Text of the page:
Complimentary RPTE member only, non-CLE Teleconference recorded on September 13, 2016
Like network transportation companies and employment matching sites, sharing economy short-term rental (STR) companies are rapidly restructuring the American experience. That these sharing economy STR companies – which are typified by entities such as Airbnb and VBRO – have such impact and market share at a time during which much of their business model remains, at best under-regulated and at worst illegal, makes it one of the most important emerging areas in American law.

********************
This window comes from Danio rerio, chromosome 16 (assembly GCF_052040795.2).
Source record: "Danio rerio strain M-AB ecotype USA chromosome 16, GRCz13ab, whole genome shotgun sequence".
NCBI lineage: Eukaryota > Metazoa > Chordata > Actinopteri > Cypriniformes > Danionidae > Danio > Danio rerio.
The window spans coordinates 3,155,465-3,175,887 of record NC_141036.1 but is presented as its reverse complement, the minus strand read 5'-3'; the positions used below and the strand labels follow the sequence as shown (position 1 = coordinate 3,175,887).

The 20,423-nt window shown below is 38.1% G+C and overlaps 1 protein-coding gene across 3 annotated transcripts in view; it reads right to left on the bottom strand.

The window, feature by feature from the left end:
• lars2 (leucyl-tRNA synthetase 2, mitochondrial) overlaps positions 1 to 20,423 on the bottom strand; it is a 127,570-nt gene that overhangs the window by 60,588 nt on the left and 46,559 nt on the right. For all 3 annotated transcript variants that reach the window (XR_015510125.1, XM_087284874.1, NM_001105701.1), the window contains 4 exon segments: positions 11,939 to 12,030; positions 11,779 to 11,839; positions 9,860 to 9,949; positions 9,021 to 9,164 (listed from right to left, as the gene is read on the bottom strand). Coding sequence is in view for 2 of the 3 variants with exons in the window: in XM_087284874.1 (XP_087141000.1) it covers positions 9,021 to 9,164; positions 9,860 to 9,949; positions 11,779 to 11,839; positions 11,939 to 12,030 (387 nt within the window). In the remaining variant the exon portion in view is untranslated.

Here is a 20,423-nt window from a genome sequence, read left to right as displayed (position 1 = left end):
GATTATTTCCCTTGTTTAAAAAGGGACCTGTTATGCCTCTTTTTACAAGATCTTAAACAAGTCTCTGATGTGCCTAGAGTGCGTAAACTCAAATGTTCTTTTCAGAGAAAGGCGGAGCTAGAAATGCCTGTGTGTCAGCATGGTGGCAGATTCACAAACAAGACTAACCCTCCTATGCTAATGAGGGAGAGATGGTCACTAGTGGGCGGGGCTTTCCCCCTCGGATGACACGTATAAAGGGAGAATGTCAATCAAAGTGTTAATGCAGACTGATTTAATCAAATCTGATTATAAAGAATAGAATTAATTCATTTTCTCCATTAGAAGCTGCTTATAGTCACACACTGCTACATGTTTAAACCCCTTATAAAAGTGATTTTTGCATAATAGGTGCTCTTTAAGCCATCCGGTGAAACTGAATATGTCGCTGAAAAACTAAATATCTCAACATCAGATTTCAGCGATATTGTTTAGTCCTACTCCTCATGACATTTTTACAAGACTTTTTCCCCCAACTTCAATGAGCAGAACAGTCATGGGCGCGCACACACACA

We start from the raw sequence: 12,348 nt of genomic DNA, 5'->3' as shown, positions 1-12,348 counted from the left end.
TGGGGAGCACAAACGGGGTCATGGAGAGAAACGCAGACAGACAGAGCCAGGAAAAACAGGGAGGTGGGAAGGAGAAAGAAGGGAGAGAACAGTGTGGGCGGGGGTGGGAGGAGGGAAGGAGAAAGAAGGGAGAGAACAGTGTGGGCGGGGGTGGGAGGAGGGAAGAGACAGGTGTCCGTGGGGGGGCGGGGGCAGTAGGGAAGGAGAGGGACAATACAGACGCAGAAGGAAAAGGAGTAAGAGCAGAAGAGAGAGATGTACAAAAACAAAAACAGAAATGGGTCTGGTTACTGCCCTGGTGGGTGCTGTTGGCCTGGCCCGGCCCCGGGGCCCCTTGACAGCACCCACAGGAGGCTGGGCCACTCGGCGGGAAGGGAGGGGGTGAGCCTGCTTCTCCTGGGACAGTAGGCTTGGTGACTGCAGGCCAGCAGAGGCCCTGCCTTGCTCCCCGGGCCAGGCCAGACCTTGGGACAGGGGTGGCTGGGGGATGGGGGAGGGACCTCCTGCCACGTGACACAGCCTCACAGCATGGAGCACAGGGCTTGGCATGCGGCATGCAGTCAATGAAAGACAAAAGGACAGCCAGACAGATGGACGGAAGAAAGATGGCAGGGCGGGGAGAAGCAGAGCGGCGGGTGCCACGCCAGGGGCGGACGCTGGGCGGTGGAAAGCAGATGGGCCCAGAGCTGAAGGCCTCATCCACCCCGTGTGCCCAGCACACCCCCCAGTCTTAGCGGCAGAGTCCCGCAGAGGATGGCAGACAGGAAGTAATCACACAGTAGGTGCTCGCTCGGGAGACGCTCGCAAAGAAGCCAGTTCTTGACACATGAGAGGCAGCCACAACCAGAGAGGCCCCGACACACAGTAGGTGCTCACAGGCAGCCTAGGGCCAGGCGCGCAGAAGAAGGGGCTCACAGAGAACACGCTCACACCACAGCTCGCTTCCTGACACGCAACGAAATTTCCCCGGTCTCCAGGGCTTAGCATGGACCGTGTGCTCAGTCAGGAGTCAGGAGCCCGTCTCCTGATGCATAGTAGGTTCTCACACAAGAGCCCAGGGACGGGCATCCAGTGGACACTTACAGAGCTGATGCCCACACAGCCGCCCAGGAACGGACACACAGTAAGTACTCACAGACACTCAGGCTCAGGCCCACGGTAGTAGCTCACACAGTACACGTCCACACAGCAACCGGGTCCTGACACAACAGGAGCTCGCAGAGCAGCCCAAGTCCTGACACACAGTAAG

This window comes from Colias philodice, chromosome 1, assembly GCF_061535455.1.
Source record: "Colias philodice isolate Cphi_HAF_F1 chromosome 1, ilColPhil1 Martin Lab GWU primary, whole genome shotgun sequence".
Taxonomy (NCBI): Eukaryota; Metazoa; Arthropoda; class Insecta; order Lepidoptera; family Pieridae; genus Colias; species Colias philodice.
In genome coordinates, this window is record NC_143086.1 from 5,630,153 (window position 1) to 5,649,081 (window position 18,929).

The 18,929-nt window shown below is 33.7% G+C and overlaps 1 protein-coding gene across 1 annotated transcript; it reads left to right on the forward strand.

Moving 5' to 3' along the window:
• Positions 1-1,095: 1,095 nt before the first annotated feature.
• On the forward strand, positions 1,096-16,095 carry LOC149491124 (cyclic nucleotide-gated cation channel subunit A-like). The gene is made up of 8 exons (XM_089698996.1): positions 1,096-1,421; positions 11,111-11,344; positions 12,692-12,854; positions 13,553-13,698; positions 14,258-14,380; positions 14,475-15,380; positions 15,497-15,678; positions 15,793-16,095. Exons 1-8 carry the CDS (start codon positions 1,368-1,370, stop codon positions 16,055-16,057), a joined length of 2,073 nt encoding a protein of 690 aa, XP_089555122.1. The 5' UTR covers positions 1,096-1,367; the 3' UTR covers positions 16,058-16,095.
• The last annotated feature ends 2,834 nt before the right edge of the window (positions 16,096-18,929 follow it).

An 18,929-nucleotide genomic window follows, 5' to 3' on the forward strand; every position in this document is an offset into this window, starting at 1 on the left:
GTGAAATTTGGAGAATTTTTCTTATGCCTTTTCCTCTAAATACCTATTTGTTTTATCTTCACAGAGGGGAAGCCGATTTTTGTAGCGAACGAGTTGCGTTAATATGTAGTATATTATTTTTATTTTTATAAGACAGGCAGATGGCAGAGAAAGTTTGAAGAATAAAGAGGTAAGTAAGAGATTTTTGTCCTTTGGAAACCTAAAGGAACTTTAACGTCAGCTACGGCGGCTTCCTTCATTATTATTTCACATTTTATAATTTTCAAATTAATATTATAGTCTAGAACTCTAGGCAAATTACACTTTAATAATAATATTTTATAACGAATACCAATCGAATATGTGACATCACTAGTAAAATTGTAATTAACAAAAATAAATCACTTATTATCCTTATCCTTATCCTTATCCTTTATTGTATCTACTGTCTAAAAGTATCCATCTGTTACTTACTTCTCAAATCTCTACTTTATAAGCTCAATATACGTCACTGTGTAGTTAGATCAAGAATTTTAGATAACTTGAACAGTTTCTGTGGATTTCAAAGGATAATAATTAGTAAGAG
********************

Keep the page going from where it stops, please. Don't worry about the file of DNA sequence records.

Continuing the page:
Our panelists will discuss recent cases and emerging issues that examine the tension inherent in regulating sharing economy STRs as cities and states grapple with issues such as: whether STRs cause gentrification and escalation of rents in highly-coveted neighborhoods; whether or how these companies should be subject to the payment of transient occupancy taxes, as well as impact fees and exactions associated with STRs; day limits on STR market use; use definitions that define STRs; licensing and permitting; forced information sharing; the application of anti-discrimination laws; takings and inverse condemnation litigation; rent control and subletting provisions in leases, as well as other litigation that will certainly arise and develop in the near future. Professors Miller and Jefferson-Jones are the authors of The State & Local Government Sharing Economy Manual: Strategies for Regulating and Managing On-Demand Services, an ABA publication forthcoming in 2017.